At the age of 18 the thing that I wanted most in life were breasts. Having spent my life mourning a flat chest and lack of what I felt womanhood was I worked three jobs to put myself through college and fund my private breast surgery for £4,000.00 in London. Being flat chested I felt that I’d been born without a fundamental part of my femininity, like a man born without balls or a dog born without a tail. I waited as long as I could emotionally stand for my natural breasts to develop and when they didn’t I took matters into my own hands and went under the knife.
I wasn’t to know that having breast surgery as a teenager would lead to the start of my glamour career, at most I was expecting the part missing from my life to finally feel complete, but it was a nice surprise to be recognised for being attractive after living so many years with low-self esteem and no confidence.
I get a lot of messages from girls, mothers and hopeful models asking for advice on breast surgery; would I recommend it? What type of implant is best? How big is it safe to go and are there any downsides to surgery. My answer probably isn’t what you’re expecting and I hope you’ll allow me to explain why. Yes I love my breasts, they’ve given me the confidence and career that I have now, but they’ve also nearly killed me, cost me over three times the amount I first expected to pay and caused me a lot of heartbreak that I never foresaw the day that I first went under the knife.
Firstly, breasts are not the answer to low self esteem, nor is having surgery in the pursuit of perfection. I’m glad that I had my breast surgery as a teenager, I appreciate how hard I worked to pay for my breasts and how determined it made me to overcome my weaknesses in life but equally it’s taken from me just as much as it’s given to me. I never expected for my chest to collapse, nor to undergo an emergency breast reconstruction and three surgeries as a result of the implants failing eight years after first having them.
Breastfeeding two children and being in and out of hospital for my implant removal and reconstruction put such a strain on my relationship that I became a single parent because I could no longer do everything I’d always done as a mother when I was bloodied, bruised and unable to get out of bed. Sometimes life changing illnesses make you, other times they break you and I went through a lot of suffering and sadness because of the breasts that I’d always been so intent on having. But thankfully I rebuilt my heart as the scars from my third surgery healed to the tune of £15,000.00 which isn’t something many think about budgeting for as we automatically presume that once you’ve had surgery once then you’re ‘fixed’ but there’s always maintenance and ageing.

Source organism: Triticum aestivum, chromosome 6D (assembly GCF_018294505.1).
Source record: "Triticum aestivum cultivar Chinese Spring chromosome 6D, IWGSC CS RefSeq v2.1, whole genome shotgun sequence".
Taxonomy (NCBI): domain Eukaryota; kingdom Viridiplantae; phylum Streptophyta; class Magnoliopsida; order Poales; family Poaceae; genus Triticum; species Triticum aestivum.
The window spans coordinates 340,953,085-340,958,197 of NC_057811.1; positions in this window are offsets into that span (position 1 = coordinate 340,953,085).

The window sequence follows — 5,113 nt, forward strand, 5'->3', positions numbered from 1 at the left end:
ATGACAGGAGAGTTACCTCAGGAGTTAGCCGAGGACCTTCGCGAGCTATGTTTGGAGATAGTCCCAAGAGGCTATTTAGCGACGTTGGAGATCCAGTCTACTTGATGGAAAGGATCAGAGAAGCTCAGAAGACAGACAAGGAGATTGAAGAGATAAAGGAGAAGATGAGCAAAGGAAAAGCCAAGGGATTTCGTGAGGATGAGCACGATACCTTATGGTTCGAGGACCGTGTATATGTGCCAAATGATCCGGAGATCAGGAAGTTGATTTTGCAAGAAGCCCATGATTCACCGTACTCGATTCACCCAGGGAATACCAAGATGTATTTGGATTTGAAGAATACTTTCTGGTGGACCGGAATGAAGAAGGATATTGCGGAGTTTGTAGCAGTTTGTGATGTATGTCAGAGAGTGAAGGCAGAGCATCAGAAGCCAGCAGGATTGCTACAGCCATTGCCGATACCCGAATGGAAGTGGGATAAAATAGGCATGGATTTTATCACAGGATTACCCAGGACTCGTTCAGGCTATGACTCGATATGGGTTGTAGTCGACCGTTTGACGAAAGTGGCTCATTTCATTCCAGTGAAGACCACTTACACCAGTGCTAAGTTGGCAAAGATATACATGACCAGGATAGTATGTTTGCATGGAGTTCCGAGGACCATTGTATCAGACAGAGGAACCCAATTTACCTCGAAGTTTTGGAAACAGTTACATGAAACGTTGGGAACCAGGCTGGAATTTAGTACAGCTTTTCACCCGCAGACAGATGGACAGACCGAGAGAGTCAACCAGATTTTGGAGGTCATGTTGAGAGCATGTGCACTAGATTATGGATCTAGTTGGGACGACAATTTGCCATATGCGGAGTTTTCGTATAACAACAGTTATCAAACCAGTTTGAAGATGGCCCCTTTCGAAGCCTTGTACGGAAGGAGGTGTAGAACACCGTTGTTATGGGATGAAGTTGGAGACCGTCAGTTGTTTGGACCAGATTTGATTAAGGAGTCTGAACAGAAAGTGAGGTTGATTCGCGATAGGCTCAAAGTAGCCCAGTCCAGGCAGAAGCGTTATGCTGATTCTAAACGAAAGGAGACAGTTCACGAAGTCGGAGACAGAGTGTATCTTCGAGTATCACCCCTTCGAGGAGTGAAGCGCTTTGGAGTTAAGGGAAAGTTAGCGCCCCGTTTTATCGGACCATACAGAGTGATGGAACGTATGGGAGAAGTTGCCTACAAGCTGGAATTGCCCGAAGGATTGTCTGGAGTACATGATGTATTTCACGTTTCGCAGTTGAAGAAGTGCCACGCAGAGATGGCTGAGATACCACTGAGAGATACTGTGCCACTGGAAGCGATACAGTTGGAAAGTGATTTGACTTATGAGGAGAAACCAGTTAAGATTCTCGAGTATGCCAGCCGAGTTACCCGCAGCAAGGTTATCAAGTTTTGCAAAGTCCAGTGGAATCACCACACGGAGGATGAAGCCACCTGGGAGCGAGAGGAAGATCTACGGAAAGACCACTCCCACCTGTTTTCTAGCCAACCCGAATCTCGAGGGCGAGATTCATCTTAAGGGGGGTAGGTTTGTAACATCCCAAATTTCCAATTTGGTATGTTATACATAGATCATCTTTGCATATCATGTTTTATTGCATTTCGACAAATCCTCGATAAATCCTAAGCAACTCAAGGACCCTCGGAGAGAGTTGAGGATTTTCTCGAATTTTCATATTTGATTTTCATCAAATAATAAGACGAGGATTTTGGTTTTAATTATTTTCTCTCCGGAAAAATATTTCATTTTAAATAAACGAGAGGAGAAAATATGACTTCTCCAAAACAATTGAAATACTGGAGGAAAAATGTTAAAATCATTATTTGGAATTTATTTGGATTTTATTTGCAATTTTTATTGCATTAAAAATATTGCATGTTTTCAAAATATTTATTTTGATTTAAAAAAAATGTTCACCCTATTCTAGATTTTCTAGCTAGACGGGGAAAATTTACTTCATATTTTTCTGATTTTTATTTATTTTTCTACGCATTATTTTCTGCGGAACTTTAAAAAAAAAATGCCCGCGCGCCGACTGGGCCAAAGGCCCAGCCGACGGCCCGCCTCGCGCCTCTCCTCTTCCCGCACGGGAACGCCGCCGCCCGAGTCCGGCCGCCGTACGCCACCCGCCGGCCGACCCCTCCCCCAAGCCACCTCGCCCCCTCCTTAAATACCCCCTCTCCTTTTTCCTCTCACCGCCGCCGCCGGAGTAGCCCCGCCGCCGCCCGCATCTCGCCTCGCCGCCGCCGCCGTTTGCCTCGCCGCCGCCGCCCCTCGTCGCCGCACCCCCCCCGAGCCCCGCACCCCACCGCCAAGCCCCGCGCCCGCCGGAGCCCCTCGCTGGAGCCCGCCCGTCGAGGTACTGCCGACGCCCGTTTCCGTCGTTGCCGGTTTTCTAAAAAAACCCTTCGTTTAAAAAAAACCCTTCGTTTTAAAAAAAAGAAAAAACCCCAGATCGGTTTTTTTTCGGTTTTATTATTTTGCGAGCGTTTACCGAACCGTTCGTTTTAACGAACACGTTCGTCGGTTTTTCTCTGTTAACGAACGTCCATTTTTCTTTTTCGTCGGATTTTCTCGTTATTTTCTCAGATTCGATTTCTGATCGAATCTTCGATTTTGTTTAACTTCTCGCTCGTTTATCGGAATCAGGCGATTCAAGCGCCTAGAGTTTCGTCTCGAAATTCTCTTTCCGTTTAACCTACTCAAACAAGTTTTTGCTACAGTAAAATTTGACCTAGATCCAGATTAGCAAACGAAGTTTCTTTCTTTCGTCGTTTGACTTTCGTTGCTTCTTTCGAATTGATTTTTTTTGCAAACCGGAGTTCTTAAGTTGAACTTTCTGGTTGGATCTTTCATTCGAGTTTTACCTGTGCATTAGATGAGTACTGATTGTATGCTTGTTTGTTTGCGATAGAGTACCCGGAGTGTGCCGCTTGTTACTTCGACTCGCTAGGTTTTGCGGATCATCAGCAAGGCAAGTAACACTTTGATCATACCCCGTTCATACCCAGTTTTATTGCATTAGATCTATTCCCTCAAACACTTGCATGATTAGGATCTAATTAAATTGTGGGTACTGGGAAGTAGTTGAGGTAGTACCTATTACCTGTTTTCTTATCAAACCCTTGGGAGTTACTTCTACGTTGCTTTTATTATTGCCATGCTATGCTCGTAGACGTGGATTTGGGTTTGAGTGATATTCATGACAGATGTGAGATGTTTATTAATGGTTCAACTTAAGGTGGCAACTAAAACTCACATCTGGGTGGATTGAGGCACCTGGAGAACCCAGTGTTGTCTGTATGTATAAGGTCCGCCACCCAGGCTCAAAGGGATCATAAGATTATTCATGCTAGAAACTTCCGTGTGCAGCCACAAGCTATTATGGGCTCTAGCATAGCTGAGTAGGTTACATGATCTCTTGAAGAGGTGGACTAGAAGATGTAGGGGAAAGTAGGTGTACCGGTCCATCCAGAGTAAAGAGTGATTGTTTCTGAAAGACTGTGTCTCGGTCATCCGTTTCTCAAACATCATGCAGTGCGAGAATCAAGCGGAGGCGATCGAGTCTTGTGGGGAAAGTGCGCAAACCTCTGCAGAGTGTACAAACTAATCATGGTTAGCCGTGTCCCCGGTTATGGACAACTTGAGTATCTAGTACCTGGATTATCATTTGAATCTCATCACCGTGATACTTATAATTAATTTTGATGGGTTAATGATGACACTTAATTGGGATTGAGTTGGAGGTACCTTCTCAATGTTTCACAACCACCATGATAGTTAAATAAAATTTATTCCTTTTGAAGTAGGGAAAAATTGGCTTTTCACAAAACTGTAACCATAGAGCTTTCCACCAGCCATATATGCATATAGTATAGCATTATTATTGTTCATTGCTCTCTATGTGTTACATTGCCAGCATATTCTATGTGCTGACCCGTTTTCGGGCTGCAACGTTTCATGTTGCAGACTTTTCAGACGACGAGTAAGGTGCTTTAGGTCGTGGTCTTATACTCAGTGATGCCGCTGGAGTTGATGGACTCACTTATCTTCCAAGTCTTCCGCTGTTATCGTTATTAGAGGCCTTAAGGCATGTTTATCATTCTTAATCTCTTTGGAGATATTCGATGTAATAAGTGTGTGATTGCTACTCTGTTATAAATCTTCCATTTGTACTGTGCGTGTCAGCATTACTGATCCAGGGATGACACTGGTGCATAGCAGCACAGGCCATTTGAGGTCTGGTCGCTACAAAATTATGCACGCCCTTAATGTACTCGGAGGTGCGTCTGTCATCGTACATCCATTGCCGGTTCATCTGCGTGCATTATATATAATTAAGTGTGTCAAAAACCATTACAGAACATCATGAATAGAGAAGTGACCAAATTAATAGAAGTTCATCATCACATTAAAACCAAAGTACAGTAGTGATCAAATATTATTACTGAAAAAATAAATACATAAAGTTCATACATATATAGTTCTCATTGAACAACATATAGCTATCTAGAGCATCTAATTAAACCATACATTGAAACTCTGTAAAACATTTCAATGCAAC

I love how round, pert and full my fake breasts are and they’ve certainly helped me to advance my career as a model, yet in my love life they’ve caused me to be a piece of meat and to attract the wrong kind of attention, and men, in life. As a result the ‘nice guys’ who would’ve been more inclined to love me for me with a flat-chest have been pushed to the back of the queue so to speak by the trophy-hunters and fuckboys who have broken my heart over and over again.
Would I have had the confidence I do now if I’d have stuck with my natural flat-chest? Certainly not, although I’d probably have a sensible office-based job, happy marriage and 2.4children as I’d always dreamed of in life. What may seem like an insignificant change in your youth certainly has a monumental impact on your adult years, yet without change you never know what you’re fully capable of. Twelve years since my first breast surgery I’m still ecstatic to have large gravity-defying breasts, but if I’d have been given the option to feel comfortable in my own skin from the get-go then I’d choose never to have had everytime. Beauty isn’t defined in the size of your breasts, waist or butt, but it’s the way you compose yourself, treat others and your outlook life.
For all of the girls who are in limbo over whether to go under the knife or not to advance their careers as models or even to lift their self esteem I’d recommend you think long and hard about changing the natural beauty that you’re born with. Surgery is a double-edged sword that brings years of financial and emotional burden and isn’t an instant or quick fix to the emotional issues we face about our appearance, if anything it makes love and life harder at the expense of superficial beauty. In a world where there is so much pressure put onto women to look perfect I hope that there will be a trend to embrace natural beauty and accept our bodies in every shape, size and colour for the individuals we are